Deciphering the mechanisms that make a person moderately resistant to the progression of Alzheimer's disease may lead to the identification of new mechanisms that could lead to effective therapies. In fact, the fact that a single genetic variant possesses this ability may mean that slowing down the disease, although not simple, may be achievable. 

The author has not responded to our request to declare conflicts of interest

Juan Fortea - gen alzhéimer EN

Juan Fortea

Director of the Memory Unit of the Neurology Service of the Hospital de la Santa Creu i Sant Pau and director of the Alzheimer's Unit at the Fundació Catalana Sindrome de Down

Science Media Centre Spain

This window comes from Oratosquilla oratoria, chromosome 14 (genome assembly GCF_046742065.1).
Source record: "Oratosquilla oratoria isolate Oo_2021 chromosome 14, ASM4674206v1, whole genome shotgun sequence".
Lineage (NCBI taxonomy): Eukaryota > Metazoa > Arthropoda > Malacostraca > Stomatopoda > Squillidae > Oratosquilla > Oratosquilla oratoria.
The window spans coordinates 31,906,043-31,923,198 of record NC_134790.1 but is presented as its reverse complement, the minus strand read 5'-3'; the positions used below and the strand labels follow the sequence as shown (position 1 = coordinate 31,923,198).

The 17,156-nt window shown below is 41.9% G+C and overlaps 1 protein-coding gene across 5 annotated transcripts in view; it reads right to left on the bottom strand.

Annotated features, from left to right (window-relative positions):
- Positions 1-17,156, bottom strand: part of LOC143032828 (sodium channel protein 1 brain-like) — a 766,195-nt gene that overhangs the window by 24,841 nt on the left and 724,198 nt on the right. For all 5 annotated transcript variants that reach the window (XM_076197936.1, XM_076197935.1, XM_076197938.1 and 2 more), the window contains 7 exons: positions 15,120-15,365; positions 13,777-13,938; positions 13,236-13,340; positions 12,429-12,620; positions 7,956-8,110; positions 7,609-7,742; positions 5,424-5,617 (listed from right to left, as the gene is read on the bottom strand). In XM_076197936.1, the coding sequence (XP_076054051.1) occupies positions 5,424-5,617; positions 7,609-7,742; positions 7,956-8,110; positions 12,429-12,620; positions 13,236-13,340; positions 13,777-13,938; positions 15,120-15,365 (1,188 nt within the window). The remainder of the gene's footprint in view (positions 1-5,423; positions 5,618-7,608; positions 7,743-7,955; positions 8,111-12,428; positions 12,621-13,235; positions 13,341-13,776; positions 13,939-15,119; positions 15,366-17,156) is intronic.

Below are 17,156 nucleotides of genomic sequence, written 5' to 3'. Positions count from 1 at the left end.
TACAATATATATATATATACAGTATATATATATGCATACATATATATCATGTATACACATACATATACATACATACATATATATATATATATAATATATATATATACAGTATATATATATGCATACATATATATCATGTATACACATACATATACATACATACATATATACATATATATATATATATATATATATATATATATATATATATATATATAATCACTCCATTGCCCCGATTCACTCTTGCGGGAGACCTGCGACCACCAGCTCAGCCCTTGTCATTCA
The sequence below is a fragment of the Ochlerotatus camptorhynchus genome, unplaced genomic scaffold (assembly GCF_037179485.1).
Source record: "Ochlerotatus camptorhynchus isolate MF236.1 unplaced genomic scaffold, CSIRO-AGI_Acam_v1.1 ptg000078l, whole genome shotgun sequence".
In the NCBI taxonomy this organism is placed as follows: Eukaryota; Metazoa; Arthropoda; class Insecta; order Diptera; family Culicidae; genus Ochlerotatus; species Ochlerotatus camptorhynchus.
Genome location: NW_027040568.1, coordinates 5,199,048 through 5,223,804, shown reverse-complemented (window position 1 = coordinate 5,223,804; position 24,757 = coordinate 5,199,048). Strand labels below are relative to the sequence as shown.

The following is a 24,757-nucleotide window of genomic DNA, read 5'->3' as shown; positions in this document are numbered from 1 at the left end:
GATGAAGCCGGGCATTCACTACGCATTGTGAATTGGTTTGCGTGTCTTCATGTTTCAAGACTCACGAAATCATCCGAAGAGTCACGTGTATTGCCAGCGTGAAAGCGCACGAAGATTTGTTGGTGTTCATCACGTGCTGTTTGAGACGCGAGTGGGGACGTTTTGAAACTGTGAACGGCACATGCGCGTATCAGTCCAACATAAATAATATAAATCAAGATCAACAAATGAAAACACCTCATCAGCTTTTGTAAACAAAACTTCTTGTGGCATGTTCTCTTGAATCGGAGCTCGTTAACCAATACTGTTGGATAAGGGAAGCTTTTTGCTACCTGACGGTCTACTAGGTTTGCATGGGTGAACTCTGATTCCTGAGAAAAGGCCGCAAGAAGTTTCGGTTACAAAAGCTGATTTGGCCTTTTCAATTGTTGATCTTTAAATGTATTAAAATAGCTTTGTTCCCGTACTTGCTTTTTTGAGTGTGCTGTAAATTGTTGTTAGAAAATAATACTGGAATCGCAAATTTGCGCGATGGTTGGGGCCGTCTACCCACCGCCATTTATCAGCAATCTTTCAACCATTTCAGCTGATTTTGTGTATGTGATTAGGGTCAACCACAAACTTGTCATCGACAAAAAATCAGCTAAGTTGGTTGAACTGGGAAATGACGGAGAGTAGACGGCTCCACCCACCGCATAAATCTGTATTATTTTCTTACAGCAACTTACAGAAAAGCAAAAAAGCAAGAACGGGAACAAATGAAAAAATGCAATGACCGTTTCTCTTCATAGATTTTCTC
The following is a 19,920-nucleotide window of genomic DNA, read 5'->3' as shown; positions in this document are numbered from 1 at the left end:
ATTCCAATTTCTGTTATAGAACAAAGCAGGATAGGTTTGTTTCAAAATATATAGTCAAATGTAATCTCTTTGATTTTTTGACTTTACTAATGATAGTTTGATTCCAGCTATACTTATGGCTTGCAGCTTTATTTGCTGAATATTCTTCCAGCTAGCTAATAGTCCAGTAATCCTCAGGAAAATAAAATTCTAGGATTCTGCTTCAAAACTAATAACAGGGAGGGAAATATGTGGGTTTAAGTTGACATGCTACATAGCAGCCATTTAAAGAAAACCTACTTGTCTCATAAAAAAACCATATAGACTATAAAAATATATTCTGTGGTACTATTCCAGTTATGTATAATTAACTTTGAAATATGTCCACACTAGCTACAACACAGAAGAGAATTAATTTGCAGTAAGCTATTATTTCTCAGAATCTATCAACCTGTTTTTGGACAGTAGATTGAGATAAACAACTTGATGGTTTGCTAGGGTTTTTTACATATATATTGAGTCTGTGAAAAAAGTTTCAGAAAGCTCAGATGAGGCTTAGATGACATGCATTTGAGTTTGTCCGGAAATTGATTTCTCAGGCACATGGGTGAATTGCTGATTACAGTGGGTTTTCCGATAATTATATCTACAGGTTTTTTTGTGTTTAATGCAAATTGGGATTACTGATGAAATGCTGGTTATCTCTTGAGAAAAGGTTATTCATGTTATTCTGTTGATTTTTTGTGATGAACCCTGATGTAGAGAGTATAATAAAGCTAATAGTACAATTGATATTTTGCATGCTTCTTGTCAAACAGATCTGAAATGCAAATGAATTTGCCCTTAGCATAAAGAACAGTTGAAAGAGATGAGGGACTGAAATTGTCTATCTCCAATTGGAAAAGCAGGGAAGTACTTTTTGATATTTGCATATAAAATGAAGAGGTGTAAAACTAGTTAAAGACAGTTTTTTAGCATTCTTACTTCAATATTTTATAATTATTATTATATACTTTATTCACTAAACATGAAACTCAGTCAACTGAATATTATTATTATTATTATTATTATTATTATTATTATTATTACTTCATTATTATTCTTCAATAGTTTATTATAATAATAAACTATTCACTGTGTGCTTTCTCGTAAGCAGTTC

The study they present is very well designed and clearly justified, as it is a natural continuation of the group's previous studies that had demonstrated the gene's protective role in homozygosity. They now show that the APOE3 Christchurch allele in heterozygosity is also protective for the clinical manifestation of Alzheimer's disease. This study benefits from the world's largest cohort of PSEN1 mutation carriers, specifically the E280A mutation that causes autosomal dominant Alzheimer's disease (ADAD) with presenile onset (age of symptoms at 48 years). ADAD, despite its rarity, has been extensively studied because it offers unique opportunities for studying the pathophysiology of Alzheimer's disease, primarily due to its complete penetrance and predictable age of symptom onset. However, there is variability in the age of onset due to genetic and environmental factors. This study demonstrates that APOE3 Christchurch is a protective genetic factor.